Maslow’s hierarchy of needs is a motivational theory in psychology proposed by Abraham Maslow. It is comprised of a five-tier model of human needs, often depicted as hierarchical levels within a pyramid. According to Maslow (1943, 1954) this means that people are motivated to achieve certain needs, and that some needs take precedence over others. But Maslow’s hierarchy can also be applied to a company to help you get to the key of people’s motivational drivers. Think about it in this way…
As we start from the ground of Maslow pyramid there are a group of physiological needs such as food, water and rest. That is just the true essence for the survival of the human. As a parallel, a stable positive cash flow is the essence of the company’s survival, and it is as important as air for human beings. A company on that level of the hierarchy will focus on survival and pay the bills at the end of the month and repeat every next month.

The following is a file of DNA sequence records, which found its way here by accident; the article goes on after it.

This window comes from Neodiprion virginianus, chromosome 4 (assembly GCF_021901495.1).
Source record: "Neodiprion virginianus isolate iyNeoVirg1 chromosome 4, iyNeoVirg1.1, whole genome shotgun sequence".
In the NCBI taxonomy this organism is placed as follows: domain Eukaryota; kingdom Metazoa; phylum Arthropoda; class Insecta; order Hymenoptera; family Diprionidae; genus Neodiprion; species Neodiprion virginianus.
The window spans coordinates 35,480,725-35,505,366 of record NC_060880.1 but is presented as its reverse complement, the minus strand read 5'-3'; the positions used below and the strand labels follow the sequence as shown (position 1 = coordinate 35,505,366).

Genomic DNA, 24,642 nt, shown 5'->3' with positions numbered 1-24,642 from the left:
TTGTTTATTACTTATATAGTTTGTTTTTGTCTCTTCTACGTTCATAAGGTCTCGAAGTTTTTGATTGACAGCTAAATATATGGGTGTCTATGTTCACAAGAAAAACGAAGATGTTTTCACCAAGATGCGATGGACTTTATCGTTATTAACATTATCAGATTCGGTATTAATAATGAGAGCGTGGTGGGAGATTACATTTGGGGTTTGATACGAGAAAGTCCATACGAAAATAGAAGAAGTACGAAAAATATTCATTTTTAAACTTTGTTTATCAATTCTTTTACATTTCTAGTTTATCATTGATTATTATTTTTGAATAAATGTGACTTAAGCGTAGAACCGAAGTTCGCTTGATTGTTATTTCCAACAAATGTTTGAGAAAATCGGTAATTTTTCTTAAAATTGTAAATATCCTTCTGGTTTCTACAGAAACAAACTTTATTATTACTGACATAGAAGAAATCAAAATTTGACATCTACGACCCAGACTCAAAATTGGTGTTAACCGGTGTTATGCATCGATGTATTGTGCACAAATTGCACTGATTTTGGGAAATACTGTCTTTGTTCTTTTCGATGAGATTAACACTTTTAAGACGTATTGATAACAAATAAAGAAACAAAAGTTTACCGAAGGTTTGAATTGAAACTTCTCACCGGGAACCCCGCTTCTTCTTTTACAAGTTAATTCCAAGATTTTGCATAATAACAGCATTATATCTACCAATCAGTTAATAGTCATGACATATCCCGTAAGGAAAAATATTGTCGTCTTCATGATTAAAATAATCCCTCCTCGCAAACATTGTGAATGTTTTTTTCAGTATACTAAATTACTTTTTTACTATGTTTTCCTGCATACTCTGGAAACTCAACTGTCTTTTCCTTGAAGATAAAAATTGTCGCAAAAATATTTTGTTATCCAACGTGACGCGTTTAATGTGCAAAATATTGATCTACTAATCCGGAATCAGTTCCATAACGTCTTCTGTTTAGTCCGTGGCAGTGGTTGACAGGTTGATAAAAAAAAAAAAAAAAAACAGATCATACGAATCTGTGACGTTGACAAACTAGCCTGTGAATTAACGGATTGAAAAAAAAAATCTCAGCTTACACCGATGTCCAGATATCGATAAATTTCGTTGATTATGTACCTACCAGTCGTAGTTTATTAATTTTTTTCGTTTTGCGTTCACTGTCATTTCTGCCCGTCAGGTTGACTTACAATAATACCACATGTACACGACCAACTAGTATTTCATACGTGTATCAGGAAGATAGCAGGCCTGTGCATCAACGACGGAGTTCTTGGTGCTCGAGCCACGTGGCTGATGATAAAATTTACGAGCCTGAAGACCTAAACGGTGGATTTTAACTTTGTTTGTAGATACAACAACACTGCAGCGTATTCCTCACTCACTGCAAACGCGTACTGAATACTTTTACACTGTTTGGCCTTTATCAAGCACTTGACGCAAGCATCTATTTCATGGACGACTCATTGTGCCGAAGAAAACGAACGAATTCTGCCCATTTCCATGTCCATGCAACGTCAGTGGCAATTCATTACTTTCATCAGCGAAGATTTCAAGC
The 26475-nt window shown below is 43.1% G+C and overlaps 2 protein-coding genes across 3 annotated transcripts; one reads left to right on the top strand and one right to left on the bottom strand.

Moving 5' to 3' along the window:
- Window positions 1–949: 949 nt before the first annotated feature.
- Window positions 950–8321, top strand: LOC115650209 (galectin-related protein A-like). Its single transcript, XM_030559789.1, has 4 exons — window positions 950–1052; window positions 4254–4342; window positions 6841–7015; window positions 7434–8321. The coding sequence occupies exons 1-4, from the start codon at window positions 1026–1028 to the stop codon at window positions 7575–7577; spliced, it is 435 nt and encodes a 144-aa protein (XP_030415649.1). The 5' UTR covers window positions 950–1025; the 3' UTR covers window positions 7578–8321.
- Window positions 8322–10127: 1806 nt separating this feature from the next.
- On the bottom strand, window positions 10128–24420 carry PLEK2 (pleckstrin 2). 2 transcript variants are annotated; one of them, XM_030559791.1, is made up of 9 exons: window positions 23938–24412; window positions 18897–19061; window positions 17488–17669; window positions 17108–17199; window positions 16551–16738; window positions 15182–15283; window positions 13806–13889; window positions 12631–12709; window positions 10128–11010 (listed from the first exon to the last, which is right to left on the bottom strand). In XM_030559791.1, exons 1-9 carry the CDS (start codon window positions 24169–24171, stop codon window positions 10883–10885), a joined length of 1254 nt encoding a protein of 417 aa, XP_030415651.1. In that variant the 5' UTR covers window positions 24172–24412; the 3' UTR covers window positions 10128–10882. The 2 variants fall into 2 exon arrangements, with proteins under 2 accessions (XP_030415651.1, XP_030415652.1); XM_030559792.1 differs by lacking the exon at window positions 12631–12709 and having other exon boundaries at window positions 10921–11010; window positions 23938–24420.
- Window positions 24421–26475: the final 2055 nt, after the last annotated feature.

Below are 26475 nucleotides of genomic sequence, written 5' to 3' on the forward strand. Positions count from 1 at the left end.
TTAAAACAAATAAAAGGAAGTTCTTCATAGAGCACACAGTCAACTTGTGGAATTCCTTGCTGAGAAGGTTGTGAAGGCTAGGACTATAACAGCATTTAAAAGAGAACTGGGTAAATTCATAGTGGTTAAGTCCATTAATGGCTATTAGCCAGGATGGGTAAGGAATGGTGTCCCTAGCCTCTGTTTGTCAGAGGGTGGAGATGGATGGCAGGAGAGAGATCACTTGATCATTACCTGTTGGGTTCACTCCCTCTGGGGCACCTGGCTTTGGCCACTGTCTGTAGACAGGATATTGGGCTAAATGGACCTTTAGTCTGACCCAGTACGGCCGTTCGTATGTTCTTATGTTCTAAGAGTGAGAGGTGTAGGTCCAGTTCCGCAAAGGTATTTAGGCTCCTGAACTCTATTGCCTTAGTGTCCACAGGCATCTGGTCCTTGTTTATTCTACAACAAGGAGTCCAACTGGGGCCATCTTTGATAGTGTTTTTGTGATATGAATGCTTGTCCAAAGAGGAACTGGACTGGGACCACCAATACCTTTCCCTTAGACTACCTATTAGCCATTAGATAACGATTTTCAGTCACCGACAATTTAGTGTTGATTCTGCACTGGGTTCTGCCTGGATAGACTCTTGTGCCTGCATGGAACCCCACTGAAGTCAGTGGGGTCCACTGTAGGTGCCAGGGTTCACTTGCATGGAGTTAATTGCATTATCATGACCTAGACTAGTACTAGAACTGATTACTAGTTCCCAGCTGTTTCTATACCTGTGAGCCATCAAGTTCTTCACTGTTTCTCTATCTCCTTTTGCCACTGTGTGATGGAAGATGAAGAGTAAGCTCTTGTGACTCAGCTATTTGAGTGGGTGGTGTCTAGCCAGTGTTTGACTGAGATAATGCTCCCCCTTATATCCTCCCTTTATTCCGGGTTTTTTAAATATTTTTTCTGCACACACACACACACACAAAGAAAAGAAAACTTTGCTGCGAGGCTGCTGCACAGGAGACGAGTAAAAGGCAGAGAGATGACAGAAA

We can describe every level using several dimensions. Those might be cash flow, reinvestment strategy, level of innovation, organisational structure and culture. You need to reach one level of hierarchy before you can reach the next one.
Once you have learned how to generate a stable positive cash flow, you can consider a more stable and predictable environment. You can do that via marketing channels that guarantee you enough leads with a predictable and measurable conversion rate.
The first two were straightforward, but generating a sense of love and belonging is more complicated. The company will focus on consumers loving the brand and employees feel as part of the family. Although those two might sound like two separate directions, in fact, you achieve both by taking care of your employees so they can take care of your consumers. This goes mainly through people development to become better at everything they do – on a product or service level, marketing, sales and communication with consumers. The crucial element of love is listening to what consumers need, and more often than not it is not the same they wanted the day earlier.